A study published in the Journal of Cosmetics, Dermatological Sciences and Applications has found that applying makeup activates brain activity in visually impaired consumers.
Researchers investigated the influence of applying makeup on the brain activity of blind persons using functional magnetic resonance imaging (fMRI). Study participants included seven blind females (BFs) who learned to fully apply makeup, and nine mostly age-matched normally sighted females (NSFs).
Brain activity was measured before and after the application of makeup and during a makeup image task in each state. In the default mode network at rest, researchers reported no difference between the BFs and NSFs. However, a lateral visual network to the opposite side was observed in the NSFs, whereas no such network was noted in the BFs. And while a weak network was noted in the BFs in given brain regions, an extensive visual area network defect was noted.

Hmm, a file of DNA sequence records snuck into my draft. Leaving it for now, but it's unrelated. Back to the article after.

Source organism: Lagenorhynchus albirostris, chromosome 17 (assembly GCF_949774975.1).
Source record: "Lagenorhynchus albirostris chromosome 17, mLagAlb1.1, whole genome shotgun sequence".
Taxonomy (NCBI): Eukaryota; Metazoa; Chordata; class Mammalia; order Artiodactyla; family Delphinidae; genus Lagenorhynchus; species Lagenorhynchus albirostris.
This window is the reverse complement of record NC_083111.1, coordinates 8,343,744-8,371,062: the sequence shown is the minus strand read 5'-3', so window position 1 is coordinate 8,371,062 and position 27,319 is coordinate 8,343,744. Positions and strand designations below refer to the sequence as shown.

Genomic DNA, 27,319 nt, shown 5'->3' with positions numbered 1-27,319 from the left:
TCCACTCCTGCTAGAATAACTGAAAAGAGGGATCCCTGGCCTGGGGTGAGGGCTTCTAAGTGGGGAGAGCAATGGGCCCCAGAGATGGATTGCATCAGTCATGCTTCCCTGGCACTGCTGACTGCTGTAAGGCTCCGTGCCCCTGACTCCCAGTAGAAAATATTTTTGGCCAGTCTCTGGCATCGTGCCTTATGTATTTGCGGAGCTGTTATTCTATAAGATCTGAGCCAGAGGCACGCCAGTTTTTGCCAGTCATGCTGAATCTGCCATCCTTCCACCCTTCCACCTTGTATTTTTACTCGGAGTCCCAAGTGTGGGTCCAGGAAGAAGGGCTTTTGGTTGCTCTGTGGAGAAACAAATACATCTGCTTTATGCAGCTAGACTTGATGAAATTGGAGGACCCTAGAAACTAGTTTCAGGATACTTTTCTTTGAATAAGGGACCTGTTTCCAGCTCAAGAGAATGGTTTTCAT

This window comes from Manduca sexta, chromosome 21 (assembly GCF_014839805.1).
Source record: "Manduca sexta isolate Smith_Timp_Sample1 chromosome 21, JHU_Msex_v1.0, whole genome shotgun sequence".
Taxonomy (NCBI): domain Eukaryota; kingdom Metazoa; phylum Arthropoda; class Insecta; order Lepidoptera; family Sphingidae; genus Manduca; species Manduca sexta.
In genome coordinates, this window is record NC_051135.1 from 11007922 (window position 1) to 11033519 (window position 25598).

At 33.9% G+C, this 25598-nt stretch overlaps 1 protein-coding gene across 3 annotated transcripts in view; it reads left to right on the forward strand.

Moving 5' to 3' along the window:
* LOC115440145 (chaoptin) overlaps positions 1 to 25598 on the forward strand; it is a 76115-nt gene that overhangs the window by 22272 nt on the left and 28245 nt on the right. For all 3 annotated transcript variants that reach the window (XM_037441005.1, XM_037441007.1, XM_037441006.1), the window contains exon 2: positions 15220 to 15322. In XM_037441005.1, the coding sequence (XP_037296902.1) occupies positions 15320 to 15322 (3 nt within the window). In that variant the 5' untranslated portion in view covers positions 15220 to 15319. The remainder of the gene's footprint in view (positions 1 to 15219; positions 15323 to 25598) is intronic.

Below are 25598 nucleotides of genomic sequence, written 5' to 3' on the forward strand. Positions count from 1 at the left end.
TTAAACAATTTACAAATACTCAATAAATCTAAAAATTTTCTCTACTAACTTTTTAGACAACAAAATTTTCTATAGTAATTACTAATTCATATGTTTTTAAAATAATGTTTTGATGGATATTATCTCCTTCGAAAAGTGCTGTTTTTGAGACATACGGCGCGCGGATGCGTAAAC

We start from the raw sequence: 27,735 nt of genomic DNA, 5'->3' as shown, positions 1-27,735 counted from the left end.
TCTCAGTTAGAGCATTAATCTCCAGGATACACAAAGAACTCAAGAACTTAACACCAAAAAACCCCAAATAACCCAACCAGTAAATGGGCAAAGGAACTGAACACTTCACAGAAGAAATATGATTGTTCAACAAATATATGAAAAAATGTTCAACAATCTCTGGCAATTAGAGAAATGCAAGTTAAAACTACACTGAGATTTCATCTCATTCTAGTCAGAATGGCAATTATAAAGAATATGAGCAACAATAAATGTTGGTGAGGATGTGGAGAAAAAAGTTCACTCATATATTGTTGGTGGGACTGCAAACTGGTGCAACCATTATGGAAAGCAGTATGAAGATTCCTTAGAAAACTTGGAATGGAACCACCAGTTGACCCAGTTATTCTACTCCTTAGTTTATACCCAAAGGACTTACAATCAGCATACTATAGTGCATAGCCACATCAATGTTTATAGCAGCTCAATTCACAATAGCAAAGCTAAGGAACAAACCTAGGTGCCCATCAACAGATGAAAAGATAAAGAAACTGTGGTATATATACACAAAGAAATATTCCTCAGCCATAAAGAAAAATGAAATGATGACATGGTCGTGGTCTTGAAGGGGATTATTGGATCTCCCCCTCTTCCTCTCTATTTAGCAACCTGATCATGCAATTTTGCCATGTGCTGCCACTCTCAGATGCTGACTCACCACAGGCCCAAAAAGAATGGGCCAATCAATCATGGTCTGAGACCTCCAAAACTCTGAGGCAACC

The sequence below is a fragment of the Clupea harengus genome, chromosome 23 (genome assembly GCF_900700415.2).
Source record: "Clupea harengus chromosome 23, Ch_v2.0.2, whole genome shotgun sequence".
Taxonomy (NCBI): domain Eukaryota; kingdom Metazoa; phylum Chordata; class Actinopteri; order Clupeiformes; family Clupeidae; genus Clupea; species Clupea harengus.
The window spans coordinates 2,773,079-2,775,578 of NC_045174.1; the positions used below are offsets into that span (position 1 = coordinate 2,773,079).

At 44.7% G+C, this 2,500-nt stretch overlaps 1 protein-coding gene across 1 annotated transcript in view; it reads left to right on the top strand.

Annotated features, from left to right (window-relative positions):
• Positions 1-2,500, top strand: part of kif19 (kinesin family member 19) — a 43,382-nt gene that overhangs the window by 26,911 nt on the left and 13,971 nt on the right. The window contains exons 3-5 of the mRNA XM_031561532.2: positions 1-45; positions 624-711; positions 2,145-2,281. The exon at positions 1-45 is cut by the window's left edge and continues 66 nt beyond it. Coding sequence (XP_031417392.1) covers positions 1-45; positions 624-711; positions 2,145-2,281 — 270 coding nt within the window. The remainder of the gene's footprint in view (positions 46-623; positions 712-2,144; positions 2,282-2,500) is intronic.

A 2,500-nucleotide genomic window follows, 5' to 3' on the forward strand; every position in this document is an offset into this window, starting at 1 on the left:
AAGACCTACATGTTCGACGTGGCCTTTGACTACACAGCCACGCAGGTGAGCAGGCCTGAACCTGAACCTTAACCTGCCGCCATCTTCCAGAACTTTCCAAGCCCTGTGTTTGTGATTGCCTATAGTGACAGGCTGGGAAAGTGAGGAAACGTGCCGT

Activity after makeup application, however, was significantly higher in BFs in specific areas including the hippocampus, among others. Activity in other brain regions was higher before makeup in both BFs and NSFs; significantly higher and more extensive in the BFs. Specific brain regions are disclosed in the article abstract.
The authors concluded that applying makeup is a personally rewarding activity even for BFs, as it strongly activates the reward system and the reward/memory system network, even in the absence of a visual area network.
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